Proteins

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  • Created by: Mazza24
  • Created on: 23-11-15 21:13
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  • Proteins
    • contain the elements C,H,O,N,S
      • are large polymers formed from amino acid sub-units.
        • there are 20 different types of amino acids = infinite possible amino acid arrangements
    • shape
      • function- is closely related to its shape
      • determines the protein by the sequence of amino acids in the protein
    • differences
      • differ through having different R-groups
    • Condensation
      • With the loss of water peptide bonds are formed between the amino acids
      • takes place between one of the amino group of the amino acids and the carboxyl group of another linking the carbon and nitrogen together
      • two amino acids joined together form a dipeptide
    • hydrolysis
      • peptide bond can be broken with the release of the two constituent amino acids with the addition of water
    • many amino acids joined together with peptide bonding= polypeptide
    • protein structure
      • Secondary
        • amino acids in a poly peptide chains contain -NH and -C=O on either sides of the peptide bonds
          • the O of  the carboxyl gp, has a negative charge where as the N of this Amino gp, has a positive charge. This causes hyrdrogen bonds to form
        • most common types:
          • a-helic- hydrogen bonds are formed between the amino acids occuring at regular intervals. These hyrdogen bonds twist them into a spiral shape
          • beta- pleated sheet
            • more rigid and less flexible configurations than a-helix. formed by sections of the polypeptide chain into anti parallel directions lying adjacent to each other.
            • hydrogen bonds form between -C=O and NH groups
      • Tertiary
        • further folding of secondary structure - gives it its unique 3D shape
          • consequence of a range of bonds formed between the R-groups of amino acids in the chain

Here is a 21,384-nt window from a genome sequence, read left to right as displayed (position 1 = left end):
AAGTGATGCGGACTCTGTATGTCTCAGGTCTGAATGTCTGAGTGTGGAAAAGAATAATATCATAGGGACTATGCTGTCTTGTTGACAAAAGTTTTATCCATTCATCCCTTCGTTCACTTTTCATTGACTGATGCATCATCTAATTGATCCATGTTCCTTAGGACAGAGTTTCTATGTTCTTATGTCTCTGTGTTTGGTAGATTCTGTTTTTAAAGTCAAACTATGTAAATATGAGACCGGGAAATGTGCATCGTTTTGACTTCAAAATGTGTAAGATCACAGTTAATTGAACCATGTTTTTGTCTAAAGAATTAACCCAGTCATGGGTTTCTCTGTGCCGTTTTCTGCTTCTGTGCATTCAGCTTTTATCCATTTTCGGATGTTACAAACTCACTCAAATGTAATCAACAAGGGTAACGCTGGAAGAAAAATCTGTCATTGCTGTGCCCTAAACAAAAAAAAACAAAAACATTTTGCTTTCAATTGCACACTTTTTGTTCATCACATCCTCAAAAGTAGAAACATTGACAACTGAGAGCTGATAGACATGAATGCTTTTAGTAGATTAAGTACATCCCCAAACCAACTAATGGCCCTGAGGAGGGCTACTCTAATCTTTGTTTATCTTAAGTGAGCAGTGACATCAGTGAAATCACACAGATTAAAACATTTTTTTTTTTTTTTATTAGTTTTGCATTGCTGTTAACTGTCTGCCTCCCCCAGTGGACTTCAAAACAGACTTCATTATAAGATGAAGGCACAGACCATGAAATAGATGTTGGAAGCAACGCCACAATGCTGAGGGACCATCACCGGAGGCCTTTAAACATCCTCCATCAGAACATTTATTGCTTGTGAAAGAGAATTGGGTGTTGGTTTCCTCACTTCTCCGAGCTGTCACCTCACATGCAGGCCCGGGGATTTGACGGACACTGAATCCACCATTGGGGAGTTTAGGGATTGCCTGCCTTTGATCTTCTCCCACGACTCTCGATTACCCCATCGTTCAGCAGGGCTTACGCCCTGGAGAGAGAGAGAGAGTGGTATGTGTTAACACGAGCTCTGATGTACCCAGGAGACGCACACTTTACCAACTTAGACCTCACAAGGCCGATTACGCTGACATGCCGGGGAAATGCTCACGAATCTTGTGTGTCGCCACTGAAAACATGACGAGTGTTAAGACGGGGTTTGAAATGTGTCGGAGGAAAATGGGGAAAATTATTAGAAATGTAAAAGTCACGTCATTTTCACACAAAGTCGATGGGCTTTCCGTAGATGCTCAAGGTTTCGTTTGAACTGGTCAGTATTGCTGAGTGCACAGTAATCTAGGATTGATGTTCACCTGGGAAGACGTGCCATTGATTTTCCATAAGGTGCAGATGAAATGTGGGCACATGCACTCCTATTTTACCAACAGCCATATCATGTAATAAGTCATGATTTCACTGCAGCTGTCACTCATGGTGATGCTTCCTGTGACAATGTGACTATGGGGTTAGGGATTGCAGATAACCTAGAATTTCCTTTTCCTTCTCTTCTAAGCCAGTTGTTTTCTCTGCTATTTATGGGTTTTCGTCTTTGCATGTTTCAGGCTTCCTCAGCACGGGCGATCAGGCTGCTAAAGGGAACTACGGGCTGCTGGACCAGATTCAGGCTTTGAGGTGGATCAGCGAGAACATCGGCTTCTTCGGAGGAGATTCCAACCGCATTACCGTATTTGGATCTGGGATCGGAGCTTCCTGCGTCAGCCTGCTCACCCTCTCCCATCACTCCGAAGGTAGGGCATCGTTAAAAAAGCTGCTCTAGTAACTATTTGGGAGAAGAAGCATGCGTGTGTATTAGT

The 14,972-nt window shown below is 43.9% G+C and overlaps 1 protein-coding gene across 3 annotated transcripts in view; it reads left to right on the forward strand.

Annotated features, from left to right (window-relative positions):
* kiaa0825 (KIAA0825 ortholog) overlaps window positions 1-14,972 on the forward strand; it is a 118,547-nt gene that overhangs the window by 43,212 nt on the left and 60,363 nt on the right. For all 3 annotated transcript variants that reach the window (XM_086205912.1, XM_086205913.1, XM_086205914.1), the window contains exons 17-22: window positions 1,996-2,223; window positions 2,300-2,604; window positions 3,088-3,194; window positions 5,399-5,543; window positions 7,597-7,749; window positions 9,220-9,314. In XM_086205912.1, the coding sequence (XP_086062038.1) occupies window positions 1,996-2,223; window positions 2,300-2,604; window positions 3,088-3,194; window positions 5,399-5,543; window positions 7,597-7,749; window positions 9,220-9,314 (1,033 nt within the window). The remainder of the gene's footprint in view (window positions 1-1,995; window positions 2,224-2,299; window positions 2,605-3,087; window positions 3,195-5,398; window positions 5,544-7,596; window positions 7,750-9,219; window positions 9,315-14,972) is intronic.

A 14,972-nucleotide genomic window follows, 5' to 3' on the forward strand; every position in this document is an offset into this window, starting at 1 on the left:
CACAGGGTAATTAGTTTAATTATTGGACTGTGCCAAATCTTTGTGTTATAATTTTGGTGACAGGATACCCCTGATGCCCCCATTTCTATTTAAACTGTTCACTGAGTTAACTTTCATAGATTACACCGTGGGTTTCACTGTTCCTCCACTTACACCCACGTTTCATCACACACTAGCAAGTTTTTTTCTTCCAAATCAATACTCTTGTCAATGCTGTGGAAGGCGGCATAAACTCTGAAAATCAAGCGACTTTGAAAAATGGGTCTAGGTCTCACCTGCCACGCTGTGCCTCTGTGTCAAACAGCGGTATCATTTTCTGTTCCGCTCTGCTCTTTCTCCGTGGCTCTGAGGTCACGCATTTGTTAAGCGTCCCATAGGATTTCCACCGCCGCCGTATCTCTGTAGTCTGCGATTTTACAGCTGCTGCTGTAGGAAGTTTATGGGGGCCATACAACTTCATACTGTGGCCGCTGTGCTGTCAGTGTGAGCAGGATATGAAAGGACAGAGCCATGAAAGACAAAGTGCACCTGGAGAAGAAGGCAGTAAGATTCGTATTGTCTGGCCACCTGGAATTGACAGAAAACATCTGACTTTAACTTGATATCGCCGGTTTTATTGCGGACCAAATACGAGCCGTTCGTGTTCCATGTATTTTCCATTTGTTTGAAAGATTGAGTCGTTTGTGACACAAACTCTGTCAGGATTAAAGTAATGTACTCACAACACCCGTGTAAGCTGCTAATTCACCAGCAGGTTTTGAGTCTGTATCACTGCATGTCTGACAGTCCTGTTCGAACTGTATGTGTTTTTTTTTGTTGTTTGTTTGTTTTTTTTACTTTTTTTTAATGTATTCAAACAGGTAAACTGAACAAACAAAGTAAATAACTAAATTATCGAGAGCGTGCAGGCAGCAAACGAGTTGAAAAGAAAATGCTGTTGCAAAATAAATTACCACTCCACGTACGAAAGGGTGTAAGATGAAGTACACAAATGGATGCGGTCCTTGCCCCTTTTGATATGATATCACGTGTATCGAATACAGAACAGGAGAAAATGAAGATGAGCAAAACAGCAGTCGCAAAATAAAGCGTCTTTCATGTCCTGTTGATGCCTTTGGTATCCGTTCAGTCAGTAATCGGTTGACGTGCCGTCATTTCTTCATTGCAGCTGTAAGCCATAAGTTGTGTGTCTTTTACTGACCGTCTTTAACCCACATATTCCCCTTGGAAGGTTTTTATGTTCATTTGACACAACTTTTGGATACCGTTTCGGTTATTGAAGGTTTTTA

• bonds
          • hydrogen
            • relatively weak and easily broken
          • ionic
            • formed between amino and carboxyl groups. are stonger than hydrogen bonds but are damaged by changes of pH
          • disulphide
            • colvanet bonds formed bwtween R-groups of sulfur containing amino acids. are very strong and are important in giving strength to structural proteins such as collagen.
      • primary
      • quarternary
        • consist of two or more polypeptides bonded together
        • some quarternary proteins contain non-protein components (prosthetic groups) that are intergranal in their function. These conjugated proteins include glycoprotein- is important in structure
          • e.g. Haemoglobin
    • types of protein
      • fibrous
        • consist of polypeptides arranged in chains that form fibres or sheets. these parallel chains are linked by cross-bridges to form very strong and stable molecule. are invariably structural in function.
          • e.g. collagen - wound round each other and held together by hydrogen bonds. Collagen is found in tendons that link muscle to bone.
      • globular
        • have a metabolic role and include enymes and antibodies. proteins ability to form very specific 3-D shapes is crucial to their role as enzymes and antibodies
          • e.g. haemoglobin

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